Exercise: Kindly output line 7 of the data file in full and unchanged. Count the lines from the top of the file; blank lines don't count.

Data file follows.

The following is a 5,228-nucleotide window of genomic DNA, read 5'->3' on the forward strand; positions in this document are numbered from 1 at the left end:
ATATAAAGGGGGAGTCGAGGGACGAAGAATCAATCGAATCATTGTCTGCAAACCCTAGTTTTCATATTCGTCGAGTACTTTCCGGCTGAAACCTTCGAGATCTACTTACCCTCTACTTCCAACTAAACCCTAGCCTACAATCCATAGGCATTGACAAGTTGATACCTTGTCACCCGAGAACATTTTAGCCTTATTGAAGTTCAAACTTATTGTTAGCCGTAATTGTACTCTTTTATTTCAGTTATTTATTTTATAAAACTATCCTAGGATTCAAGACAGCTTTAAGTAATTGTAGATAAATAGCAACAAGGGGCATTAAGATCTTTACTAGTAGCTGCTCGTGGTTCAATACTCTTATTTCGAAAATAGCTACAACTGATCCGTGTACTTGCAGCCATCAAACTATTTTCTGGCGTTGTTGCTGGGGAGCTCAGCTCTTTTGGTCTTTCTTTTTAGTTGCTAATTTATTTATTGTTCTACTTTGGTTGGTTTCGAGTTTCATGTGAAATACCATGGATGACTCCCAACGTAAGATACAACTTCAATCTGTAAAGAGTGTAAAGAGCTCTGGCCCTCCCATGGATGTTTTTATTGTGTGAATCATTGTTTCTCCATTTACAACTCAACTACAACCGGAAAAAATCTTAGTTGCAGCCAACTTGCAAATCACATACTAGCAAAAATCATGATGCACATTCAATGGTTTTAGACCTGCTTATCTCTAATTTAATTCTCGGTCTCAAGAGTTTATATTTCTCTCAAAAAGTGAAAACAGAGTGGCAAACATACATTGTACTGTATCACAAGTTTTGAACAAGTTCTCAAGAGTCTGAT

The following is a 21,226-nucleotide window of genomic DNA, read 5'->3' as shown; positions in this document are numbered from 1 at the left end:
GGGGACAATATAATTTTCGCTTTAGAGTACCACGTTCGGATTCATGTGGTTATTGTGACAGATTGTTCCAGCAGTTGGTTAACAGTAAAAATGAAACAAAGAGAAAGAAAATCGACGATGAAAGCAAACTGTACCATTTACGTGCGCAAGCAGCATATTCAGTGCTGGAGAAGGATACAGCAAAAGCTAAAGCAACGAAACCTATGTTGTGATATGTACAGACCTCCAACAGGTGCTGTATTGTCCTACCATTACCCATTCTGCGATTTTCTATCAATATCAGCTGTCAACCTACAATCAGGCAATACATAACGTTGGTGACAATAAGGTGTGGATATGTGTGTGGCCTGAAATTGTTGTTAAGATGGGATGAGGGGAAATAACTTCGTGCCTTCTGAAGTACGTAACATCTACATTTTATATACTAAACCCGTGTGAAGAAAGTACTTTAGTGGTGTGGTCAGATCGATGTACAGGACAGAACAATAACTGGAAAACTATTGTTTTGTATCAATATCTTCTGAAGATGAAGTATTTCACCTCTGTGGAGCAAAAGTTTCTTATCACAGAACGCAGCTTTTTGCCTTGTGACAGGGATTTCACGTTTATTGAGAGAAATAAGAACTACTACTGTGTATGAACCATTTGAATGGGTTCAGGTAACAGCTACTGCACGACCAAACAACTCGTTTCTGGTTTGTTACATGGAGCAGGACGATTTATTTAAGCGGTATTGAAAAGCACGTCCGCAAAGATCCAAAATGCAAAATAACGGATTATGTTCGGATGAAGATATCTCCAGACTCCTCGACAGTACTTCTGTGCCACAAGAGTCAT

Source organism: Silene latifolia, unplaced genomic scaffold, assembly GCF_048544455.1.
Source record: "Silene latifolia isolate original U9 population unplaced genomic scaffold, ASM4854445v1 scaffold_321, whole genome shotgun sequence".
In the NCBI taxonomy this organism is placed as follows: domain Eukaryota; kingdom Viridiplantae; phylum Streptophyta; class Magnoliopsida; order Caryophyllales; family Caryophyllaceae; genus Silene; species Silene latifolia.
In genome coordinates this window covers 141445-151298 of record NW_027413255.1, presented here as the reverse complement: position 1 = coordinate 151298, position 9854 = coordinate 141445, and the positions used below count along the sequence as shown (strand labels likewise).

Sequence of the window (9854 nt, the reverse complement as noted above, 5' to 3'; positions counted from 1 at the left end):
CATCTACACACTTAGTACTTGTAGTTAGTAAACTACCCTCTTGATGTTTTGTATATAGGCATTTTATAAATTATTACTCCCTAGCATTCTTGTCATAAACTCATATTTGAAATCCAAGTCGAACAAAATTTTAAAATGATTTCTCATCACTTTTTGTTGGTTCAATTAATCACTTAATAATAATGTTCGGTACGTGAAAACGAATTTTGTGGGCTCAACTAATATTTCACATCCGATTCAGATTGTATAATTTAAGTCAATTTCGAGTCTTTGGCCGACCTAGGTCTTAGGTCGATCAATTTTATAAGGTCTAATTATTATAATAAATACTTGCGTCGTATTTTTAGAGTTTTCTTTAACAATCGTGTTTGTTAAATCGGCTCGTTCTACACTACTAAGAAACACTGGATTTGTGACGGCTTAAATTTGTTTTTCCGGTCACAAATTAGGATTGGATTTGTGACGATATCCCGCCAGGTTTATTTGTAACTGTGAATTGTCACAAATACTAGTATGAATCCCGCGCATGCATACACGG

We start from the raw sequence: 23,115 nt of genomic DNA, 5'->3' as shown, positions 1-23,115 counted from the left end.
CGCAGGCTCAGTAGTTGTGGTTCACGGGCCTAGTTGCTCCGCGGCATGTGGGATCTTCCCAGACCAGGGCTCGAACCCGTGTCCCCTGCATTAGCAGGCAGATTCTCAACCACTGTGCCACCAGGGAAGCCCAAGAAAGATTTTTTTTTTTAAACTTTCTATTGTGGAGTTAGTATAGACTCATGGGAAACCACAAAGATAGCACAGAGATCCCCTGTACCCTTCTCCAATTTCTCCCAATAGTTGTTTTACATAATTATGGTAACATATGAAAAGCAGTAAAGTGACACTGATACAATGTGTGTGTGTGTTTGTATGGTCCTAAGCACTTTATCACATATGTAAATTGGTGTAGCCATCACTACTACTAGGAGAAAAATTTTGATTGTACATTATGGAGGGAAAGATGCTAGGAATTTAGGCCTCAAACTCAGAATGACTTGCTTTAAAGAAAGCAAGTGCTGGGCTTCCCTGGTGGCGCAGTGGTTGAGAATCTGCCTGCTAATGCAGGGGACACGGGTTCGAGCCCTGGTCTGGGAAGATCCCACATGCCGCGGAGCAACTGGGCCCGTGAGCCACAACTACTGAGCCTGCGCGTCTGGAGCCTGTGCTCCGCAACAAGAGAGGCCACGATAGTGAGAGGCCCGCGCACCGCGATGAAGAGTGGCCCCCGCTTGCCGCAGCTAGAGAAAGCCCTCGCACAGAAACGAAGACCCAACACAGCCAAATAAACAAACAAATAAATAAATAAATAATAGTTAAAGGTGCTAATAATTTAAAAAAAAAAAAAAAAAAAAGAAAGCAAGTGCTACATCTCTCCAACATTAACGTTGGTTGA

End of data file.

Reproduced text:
In the NCBI taxonomy this organism is placed as follows: domain Eukaryota; kingdom Viridiplantae; phylum Streptophyta; class Magnoliopsida; order Caryophyllales; family Caryophyllaceae; genus Silene; species Silene latifolia.